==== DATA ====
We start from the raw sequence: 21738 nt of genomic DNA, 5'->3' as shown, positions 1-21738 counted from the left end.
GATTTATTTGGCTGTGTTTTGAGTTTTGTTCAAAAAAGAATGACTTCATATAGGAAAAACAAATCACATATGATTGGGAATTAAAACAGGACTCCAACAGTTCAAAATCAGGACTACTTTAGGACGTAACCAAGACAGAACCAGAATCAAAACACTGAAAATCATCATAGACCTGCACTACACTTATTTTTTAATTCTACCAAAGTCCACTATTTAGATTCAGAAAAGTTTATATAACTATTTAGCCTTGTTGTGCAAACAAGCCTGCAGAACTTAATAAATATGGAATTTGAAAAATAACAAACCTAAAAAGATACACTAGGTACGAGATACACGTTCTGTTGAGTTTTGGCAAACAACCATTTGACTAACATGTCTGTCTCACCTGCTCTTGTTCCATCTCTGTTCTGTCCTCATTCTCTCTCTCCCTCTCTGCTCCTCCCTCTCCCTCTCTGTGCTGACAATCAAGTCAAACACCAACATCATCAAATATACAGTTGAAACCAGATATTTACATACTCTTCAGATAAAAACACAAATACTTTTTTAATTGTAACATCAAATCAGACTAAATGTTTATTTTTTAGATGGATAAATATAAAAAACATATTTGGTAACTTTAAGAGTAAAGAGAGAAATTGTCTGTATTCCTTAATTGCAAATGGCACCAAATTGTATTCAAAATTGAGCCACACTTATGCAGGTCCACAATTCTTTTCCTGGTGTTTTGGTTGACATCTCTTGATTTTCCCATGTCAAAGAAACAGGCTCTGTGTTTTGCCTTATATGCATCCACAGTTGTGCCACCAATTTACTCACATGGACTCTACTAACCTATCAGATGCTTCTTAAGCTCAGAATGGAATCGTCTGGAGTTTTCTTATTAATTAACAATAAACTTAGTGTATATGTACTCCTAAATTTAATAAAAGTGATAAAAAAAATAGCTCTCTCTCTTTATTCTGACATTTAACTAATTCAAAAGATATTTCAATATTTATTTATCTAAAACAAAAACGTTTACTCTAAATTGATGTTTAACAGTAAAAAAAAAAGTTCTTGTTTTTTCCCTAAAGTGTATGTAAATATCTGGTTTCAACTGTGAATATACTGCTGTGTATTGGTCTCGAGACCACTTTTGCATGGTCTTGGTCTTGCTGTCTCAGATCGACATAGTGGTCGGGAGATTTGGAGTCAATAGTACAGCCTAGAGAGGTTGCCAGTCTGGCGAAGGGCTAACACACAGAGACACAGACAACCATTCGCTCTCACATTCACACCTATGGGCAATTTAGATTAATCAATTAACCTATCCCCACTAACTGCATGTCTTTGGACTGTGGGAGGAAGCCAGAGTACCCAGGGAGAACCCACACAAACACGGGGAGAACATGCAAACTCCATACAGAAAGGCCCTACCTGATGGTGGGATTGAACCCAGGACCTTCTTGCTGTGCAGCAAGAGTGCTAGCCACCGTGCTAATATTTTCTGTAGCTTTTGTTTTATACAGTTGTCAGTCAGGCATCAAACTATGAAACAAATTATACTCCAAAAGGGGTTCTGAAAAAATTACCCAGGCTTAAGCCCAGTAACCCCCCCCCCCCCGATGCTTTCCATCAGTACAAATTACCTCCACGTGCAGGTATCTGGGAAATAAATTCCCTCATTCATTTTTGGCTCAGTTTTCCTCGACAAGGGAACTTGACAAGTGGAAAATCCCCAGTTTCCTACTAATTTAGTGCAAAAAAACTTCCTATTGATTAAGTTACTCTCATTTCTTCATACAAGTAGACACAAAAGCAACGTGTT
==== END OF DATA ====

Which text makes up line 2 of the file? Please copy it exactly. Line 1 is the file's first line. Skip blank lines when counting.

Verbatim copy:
GATTTATTTGGCTGTGTTTTGAGTTTTGTTCAAAAAAGAATGACTTCATATAGGAAAAACAAATCACATATGATTGGGAATTAAAACAGGACTCCAACAGTTCAAAATCAGGACTACTTTAGGACGTAACCAAGACAGAACCAGAATCAAAACACTGAAAATCATCATAGACCTGCACTACACTTATTTTTTAATTCTACCAAAGTCCACTATTTAGATTCAGAAAAGTTTATATAACTATTTAGCCTTGTTGTGCAAACAAGCCTGCAGAACTTAATAAATATGGAATTTGAAAAATAACAAACCTAAAAAGATACACTAGGTACGAGATACACGTTCTGTTGAGTTTTGGCAAACAACCATTTGACTAACATGTCTGTCTCACCTGCTCTTGTTCCATCTCTGTTCTGTCCTCATTCTCTCTCTCCCTCTCTGCTCCTCCCTCTCCCTCTCTGTGCTGACAATCAAGTCAAACACCAACATCATCAAATATACAGTTGAAACCAGATATTTACATACTCTTCAGATAAAAACACAAATACTTTTTTAATTGTAACATCAAATCAGACTAAATGTTTATTTTTTAGATGGATAAATATAAAAAACATATTTGGTAACTTTAAGAGTAAAGAGAGAAATTGTCTGTATTCCTTAATTGCAAATGGCACCAAATTGTATTCAAAATTGAGCCACACTTATGCAGGTCCACAATTCTTTTCCTGGTGTTTTGGTTGACATCTCTTGATTTTCCCATGTCAAAGAAACAGGCTCTGTGTTTTGCCTTATATGCATCCACAGTTGTGCCACCAATTTACTCACATGGACTCTACTAACCTATCAGATGCTTCTTAAGCTCAGAATGGAATCGTCTGGAGTTTTCTTATTAATTAACAATAAACTTAGTGTATATGTACTCCTAAATTTAATAAAAGTGATAAAAAAAATAGCTCTCTCTCTTTATTCTGACATTTAACTAATTCAAAAGATATTTCAATATTTATTTATCTAAAACAAAAACGTTTACTCTAAATTGATGTTTAACAGTAAAAAAAAAAGTTCTTGTTTTTTCCCTAAAGTGTATGTAAATATCTGGTTTCAACTGTGAATATACTGCTGTGTATTGGTCTCGAGACCACTTTTGCATGGTCTTGGTCTTGCTGTCTCAGATCGACATAGTGGTCGGGAGATTTGGAGTCAATAGTACAGCCTAGAGAGGTTGCCAGTCTGGCGAAGGGCTAACACACAGAGACACAGACAACCATTCGCTCTCACATTCACACCTATGGGCAATTTAGATTAATCAATTAACCTATCCCCACTAACTGCATGTCTTTGGACTGTGGGAGGAAGCCAGAGTACCCAGGGAGAACCCACACAAACACGGGGAGAACATGCAAACTCCATACAGAAAGGCCCTACCTGATGGTGGGATTGAACCCAGGACCTTCTTGCTGTGCAGCAAGAGTGCTAGCCACCGTGCTAATATTTTCTGTAGCTTTTGTTTTATACAGTTGTCAGTCAGGCATCAAACTATGAAACAAATTATACTCCAAAAGGGGTTCTGAAAAAATTACCCAGGCTTAAGCCCAGTAACCCCCCCCCCCCCGATGCTTTCCATCAGTACAAATTACCTCCACGTGCAGGTATCTGGGAAATAAATTCCCTCATTCATTTTTGGCTCAGTTTTCCTCGACAAGGGAACTTGACAAGTGGAAAATCCCCAGTTTCCTACTAATTTAGTGCAAAAAAACTTCCTATTGATTAAGTTACTCTCATTTCTTCATACAAGTAGACACAAAAGCAACGTGTT